O Intelligence Moving the Third Heaven by Dante Alighieri
After the death of Beatrice, Dante turned his love to philosophy and wisdom. He address "O Intelligence Moving the Third Heaven" directly to her. The third heaven, according to Dante, is love.
In today's world, Dante is still correct. Love is one of the most ultimate emotions. The others being hate and depression. Love is also one of the most written about emotions in history. Even today, teens and adults continue to write about their loved one as if they are the first to ever do so. They aren't, of course, and they know that. Nonetheless, the passion that fills their writing is something unlike any other. It's easy to write because the emotion is so great. Dante possessed such an emotion for love.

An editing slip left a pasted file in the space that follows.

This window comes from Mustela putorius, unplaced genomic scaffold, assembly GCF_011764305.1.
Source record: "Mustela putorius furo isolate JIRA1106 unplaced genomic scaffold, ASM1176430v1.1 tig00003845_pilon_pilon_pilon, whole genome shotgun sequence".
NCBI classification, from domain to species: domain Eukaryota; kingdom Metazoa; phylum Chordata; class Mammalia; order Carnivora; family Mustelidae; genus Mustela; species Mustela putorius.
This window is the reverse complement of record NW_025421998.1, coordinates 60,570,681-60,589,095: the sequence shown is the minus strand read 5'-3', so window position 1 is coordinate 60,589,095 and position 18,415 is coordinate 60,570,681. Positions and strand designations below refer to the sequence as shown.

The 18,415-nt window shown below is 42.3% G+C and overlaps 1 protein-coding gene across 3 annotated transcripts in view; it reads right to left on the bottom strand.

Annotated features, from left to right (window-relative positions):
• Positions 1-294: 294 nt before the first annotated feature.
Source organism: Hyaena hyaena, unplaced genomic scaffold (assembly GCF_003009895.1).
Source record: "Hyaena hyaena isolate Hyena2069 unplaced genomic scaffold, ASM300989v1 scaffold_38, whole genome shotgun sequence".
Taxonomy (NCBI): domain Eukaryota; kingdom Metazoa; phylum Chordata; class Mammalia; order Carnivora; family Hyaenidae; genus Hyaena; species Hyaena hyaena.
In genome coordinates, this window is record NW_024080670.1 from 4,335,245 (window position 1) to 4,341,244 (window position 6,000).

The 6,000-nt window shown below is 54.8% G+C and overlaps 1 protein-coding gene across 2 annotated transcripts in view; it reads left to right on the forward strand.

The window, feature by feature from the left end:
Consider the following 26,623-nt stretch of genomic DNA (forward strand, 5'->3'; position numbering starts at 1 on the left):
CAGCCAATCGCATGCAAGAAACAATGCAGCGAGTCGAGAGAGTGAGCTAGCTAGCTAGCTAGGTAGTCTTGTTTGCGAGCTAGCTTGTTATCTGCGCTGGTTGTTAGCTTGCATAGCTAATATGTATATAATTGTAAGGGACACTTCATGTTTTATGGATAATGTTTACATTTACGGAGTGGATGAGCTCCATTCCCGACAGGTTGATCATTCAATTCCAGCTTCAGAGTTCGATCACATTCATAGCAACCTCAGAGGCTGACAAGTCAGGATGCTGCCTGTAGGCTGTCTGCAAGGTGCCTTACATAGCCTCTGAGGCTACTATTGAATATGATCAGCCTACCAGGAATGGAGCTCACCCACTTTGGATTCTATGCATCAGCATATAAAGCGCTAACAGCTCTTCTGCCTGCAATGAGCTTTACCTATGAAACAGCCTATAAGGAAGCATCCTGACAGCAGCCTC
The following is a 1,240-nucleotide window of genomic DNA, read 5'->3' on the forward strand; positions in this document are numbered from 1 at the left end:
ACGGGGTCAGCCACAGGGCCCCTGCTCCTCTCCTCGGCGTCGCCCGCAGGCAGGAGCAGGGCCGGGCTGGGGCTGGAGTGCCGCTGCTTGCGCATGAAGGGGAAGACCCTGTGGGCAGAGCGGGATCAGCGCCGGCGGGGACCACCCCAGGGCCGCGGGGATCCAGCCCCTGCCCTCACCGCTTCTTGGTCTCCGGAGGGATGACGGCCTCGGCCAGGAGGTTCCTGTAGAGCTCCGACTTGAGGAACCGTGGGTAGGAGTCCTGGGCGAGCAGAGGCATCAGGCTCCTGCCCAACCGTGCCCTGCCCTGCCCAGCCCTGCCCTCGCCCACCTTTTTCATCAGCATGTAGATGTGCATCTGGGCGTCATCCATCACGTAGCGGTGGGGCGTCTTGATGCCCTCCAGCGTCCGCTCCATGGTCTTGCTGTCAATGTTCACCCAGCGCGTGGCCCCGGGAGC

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O Intelligence Moving the Third Heaven (From The first Canzone of Book 2 of "The Banquet") O Intelligences moving the third heaven, the reasons heed that from my heart come forth, so new, it seems, that no one else should know. The heaven set in motion by your worth, beings in gentleness created even, keeps my existence in its present woe, so that to speak of what I feel and know means to converse most worthily with you: I beg you, then, to listen to me well. Of something in me new I now will tell- how grief and sadness this my soul subdue, and how a contradiction from afar speaks through the rays descending from your star. A thought of loveliness seems now to be life to my ailing heart: it used to fly oft to the very presence of your Sire; and there a glorious Lady sitting high it also saw, who spoke so pleasingly, my soul would say "Up there dwells my desire." Now one appears, which I in dread admire a mighty lord that makes it flee away, so mighty, terror from my heart outflows. To me he brings a lady very close, and "Who salvation seeks," I hear him say, "let him but gaze into this lady's eyes, if he can suffer agony of sighs." Such is the contradiction, it can slay the humble thought that is still telling me of a fair angel up in heaven crowned. My soul bemoans its present misery, saying, "Unhappy me! How fast away went he, in whom I had some solace found!" And of my eyes it says, with mournful sound, "When was it such a lady pierced their sight? Why did they fail to see me in her guise? I said, â€˜Oh, surely, in this lady's eyes the one must dwell who kills my peers with fright.' To no avail I warned them (Oh, my dread!), but look at her they did, and I fell dead." "Oh, no, not dead, you are bewildered much, O my poor soul, so pained and grieving so," replies a loving spirit, kind and sweet, "For the fair woman, that you feel and know, has changed your life so quickly and so much, you now are trembling in your vile defeat. Look how humility and mercy meet in one so wise and gentle in her height: so call her Lady, as by now you must. And you will see, if steadfast is your trust, such lofty miracles, such full delight, you'll say, â€˜O Love, true lord, do as you please: here is your humble handmaid on her knees.'" My song, I do believe that those are few who can unravel your most hidden sense, so intricate and mighty is your wit. Therefore, if by some fate or circumstance you stray and venture among people who seem not completely to have fathomed it, oh, then, I pray, console yourself a bit, and say, O lovely latest song, to them, "Notice, at least, how beautiful I am!" Written 1304-1307.
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